Thursday, April 3, 2008


I'm pretty sure that I haven't gotten any smarter lately, so it's for sure that Jeopardy questions have been dumbed down. When my roommate and I can get the Final Jeopardy answer from just the topic, things have gone downhill.

(By the way, the topic in question was "1920's Literature." We said "Gatsby" without thinking twice. And we were right.)

Cricket in NYC Schools

From the NYT: Cricket is the newest sport being played in NYC schools. Wow.

Tuesday, April 1, 2008

Slate: Fixing It

Slate (online magazine) has initiated a series of articles to outline what needs to be done to fix what the Current Occupant (to borrow a phrase from Garrison Keillor) has done during his time in office. This one's about education.

"The act is at once the Bush administration's signature piece of education legislation, its most significant domestic policy initiative, and the most intrusive federal education law in our nation's history. The federal government provides less than 10 percent of all education funding, yet NCLB drives education policy in every school district in the country."

Being that NCLB [No Child Left Behind] is one of the reasons I left public education, it's nice to hear someone actually point out the disparities between the requirements of NCLB and the funding provided by the Feds.

Are there things wrong with public education? Don't get me started. But the way to fix them is not with NCLB, at least not as it's currently written. There are good goals in the NCLB: "creating high goals for all schools, ensuring accountability for meeting them, and focusing attention on disadvantaged and minority students who are too often ignored" but excessive standardized testing, exacerbating the culture of shallow, over-broad, disconnected learning is not going to fix it.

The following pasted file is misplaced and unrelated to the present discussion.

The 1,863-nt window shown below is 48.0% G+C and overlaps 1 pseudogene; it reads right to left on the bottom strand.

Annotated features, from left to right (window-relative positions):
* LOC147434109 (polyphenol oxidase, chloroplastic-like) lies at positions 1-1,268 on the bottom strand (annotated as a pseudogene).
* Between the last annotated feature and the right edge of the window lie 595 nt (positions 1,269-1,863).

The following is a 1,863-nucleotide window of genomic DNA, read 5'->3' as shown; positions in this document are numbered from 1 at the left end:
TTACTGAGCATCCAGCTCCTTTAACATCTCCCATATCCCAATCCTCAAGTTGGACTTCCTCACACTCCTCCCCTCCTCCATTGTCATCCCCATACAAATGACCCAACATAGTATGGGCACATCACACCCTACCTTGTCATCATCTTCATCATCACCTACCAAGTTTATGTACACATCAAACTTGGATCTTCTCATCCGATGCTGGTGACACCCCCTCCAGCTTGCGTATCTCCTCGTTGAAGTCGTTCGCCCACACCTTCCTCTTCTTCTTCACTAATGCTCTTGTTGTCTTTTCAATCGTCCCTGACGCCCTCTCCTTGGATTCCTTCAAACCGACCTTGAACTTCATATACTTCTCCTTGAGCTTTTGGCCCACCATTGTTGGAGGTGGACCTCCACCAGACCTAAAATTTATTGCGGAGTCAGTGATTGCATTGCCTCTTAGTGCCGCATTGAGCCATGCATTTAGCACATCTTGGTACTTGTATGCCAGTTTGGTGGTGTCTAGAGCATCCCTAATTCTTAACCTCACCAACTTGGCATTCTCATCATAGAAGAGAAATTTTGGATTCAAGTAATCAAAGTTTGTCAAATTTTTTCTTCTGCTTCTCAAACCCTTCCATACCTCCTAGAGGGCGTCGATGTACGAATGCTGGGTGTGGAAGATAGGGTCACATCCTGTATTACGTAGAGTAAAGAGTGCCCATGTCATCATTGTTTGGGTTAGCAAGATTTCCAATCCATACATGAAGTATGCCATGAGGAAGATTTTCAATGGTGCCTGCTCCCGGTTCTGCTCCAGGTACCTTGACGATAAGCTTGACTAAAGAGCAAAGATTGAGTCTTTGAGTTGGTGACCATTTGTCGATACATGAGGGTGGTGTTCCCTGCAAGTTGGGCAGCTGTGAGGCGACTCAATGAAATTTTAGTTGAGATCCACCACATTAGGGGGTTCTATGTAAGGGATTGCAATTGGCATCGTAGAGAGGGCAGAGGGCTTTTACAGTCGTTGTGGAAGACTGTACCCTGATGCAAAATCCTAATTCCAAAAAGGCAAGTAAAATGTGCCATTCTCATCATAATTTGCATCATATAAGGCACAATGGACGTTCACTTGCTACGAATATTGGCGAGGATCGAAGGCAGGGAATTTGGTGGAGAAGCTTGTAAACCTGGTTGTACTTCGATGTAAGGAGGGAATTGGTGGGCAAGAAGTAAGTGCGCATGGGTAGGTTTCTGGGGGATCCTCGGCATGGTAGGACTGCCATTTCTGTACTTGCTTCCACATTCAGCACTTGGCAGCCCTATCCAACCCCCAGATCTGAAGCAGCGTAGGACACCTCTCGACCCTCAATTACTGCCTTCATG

"Standardized test results tend to track socioeconomic status." 'Nuf said. You can tell more from SAT scores about the kind of car a kid's parent drives than you can accurately predict their success in college.

I don't agree with their stance that it's time to create national standards in subjects, simply because the Feds aren't providing the funding for all schools in the nation. (That's my Libertarian/New Hampshire streak showing.) Large states with weirdly conservative standards is what has corrupted the textbook industry, at least in my subject, history/social studies -- I think national standards will eliminate the creativity of individual teachers.

NYC Congestion Charge

NYC just approved a congestion charge for driving in certain parts of Manhattan. This follows London's example. I'm sure that some are pissed off about it, but I think it's a good idea, reducing traffic and pollution at the same time.

School News

'Cause this is what schools need (from the Christian Science Monitor) -- a reduction in funds, especially since most of the schools in California aren't even making their No Child Left Behind targets already

Wonder if these things affect high school classrooms too (also from CSM) -- politics of professors

And the improbable physics of Harry Potter (CSM)